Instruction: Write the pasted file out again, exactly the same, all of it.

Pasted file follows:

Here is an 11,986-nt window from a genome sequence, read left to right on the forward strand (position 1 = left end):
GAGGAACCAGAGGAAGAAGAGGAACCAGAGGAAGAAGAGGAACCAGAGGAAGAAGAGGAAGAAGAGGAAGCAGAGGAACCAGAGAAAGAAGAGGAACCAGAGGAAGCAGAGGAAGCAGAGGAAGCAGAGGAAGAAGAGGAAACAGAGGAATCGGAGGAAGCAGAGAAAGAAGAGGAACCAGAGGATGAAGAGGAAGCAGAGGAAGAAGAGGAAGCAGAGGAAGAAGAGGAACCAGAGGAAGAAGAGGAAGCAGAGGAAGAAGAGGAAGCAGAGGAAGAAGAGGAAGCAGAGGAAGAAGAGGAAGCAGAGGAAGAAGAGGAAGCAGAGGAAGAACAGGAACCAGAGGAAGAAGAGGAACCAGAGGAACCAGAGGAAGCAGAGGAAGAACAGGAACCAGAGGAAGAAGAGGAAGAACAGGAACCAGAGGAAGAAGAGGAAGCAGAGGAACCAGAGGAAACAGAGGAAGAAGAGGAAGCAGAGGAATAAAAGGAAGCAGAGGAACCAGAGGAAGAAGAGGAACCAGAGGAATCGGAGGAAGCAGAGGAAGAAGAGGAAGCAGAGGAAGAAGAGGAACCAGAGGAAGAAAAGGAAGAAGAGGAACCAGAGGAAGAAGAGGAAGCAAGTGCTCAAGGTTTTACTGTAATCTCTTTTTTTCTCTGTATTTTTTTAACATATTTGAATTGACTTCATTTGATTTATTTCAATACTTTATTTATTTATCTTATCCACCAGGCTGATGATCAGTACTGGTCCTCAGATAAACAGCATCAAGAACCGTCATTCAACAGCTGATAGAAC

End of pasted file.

Here is an 11,986-nt window from a genome sequence, read left to right on the forward strand (position 1 = left end):
GAGGAACCAGAGGAAGAAGAGGAACCAGAGGAAGAAGAGGAACCAGAGGAAGAAGAGGAAGAAGAGGAAGCAGAGGAACCAGAGAAAGAAGAGGAACCAGAGGAAGCAGAGGAAGCAGAGGAAGCAGAGGAAGAAGAGGAAACAGAGGAATCGGAGGAAGCAGAGAAAGAAGAGGAACCAGAGGATGAAGAGGAAGCAGAGGAAGAAGAGGAAGCAGAGGAAGAAGAGGAACCAGAGGAAGAAGAGGAAGCAGAGGAAGAAGAGGAAGCAGAGGAAGAAGAGGAAGCAGAGGAAGAAGAGGAAGCAGAGGAAGAAGAGGAAGCAGAGGAAGAACAGGAACCAGAGGAAGAAGAGGAACCAGAGGAACCAGAGGAAGCAGAGGAAGAACAGGAACCAGAGGAAGAAGAGGAAGAACAGGAACCAGAGGAAGAAGAGGAAGCAGAGGAACCAGAGGAAACAGAGGAAGAAGAGGAAGCAGAGGAATAAAAGGAAGCAGAGGAACCAGAGGAAGAAGAGGAACCAGAGGAATCGGAGGAAGCAGAGGAAGAAGAGGAAGCAGAGGAAGAAGAGGAACCAGAGGAAGAAAAGGAAGAAGAGGAACCAGAGGAAGAAGAGGAAGCAAGTGCTCAAGGTTTTACTGTAATCTCTTTTTTTCTCTGTATTTTTTTAACATATTTGAATTGACTTCATTTGATTTATTTCAATACTTTATTTATTTATCTTATCCACCAGGCTGATGATCAGTACTGGTCCTCAGATAAACAGCATCAAGAACCGTCATTCAACAGCTGATAGAAC